On a Straw Man in the Philosophy of Science: A Defense of the Received View

Citation data:

HOPOS: The Journal of the International Society for the History of Philosophy of Science, ISSN: 2152-5188, Vol: 2, Issue: 1, Page: 77-120

Publication Year:
2012
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Repository URL:
http://philsci-archive.pitt.edu/id/eprint/9394
DOI:
10.1086/664460
Author(s):
Lutz, Sebastian
Publisher(s):
University of Chicago Press, The University of Chicago Press on behalf of the International Society for the History of Philosophy of Science
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article description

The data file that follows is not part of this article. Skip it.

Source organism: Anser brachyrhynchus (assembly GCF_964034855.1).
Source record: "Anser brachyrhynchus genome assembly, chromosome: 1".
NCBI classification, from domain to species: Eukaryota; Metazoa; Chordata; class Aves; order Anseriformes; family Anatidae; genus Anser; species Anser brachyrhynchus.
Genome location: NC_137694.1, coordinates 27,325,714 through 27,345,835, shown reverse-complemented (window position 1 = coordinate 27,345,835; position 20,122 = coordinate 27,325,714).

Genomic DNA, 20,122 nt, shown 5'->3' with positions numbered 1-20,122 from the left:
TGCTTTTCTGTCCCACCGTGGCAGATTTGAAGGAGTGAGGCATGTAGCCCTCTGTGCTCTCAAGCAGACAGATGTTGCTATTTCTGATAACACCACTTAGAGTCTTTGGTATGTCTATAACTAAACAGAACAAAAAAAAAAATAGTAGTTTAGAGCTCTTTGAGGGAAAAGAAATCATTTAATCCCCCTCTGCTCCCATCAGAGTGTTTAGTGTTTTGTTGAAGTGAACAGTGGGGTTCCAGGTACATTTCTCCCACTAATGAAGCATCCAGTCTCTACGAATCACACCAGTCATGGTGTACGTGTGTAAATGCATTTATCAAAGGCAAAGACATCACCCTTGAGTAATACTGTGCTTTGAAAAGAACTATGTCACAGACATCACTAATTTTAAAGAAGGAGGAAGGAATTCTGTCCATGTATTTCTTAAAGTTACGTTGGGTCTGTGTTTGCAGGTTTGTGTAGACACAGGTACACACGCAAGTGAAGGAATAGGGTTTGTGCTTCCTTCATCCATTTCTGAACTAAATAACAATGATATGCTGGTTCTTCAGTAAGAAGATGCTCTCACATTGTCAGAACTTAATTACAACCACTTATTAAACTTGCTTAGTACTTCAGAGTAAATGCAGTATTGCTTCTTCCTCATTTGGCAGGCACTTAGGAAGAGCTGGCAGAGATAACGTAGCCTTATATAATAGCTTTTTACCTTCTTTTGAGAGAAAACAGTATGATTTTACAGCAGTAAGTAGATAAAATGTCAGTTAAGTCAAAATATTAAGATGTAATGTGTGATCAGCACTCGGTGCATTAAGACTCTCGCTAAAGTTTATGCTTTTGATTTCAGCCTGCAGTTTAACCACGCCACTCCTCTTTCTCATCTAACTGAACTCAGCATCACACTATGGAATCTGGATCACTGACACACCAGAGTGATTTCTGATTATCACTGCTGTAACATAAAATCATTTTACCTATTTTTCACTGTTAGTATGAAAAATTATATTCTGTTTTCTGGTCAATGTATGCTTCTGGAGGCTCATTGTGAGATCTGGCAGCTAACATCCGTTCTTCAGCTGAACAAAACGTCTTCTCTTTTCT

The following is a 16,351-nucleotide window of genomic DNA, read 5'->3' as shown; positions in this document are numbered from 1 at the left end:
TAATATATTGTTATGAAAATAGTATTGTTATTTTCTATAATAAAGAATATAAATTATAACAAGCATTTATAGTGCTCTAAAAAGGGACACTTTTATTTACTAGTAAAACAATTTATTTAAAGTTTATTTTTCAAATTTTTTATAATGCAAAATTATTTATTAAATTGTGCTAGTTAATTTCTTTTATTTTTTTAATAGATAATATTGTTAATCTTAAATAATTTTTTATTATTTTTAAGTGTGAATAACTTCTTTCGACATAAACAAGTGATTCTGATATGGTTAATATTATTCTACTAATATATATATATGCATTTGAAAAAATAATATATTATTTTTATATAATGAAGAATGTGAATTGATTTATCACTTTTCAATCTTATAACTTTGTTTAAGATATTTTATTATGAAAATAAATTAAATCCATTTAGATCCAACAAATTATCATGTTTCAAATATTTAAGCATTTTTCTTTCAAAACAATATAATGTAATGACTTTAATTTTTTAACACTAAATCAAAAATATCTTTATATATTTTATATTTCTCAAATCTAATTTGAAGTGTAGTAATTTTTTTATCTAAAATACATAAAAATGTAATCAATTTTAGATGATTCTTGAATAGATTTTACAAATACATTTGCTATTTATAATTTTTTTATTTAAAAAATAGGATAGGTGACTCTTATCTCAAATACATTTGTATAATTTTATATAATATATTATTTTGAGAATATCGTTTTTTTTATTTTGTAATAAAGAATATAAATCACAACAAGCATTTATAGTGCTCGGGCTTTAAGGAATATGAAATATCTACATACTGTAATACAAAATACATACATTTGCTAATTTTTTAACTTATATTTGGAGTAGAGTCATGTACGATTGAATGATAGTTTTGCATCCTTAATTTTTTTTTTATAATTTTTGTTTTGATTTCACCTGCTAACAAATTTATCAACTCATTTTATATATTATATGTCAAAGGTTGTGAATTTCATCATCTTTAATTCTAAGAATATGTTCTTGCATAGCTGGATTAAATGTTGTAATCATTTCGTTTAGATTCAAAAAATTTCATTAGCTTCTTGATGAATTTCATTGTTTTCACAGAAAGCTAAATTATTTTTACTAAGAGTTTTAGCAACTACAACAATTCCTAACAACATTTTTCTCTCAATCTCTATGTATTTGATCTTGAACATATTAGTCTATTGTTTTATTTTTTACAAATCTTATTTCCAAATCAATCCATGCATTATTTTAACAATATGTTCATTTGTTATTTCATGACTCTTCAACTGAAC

The Received View on scientific theories as developed by Carnap, Hempel, and Feigl is now generally considered to have failed for a variety of reasons, bringing down a number of dependent philosophical analyses and contributing to the demise of logical empiricism. In a first step toward a rehabilitation of the Received View, I defend it against some major criticisms that are based on four misconceptions. First, I dispute the claim that the Received View demands axiomatizations of scientific theories in first-order logic and the further claim that the axiomatizations must include axioms for the mathematics used in the theories. Next, I contend that scientific models are important according to the Received View. Finally, I argue against the claim that the Received View is intended to make the concept of a theory more precise. Rather, it is meant as a generalizable framework for explicating specific theories.

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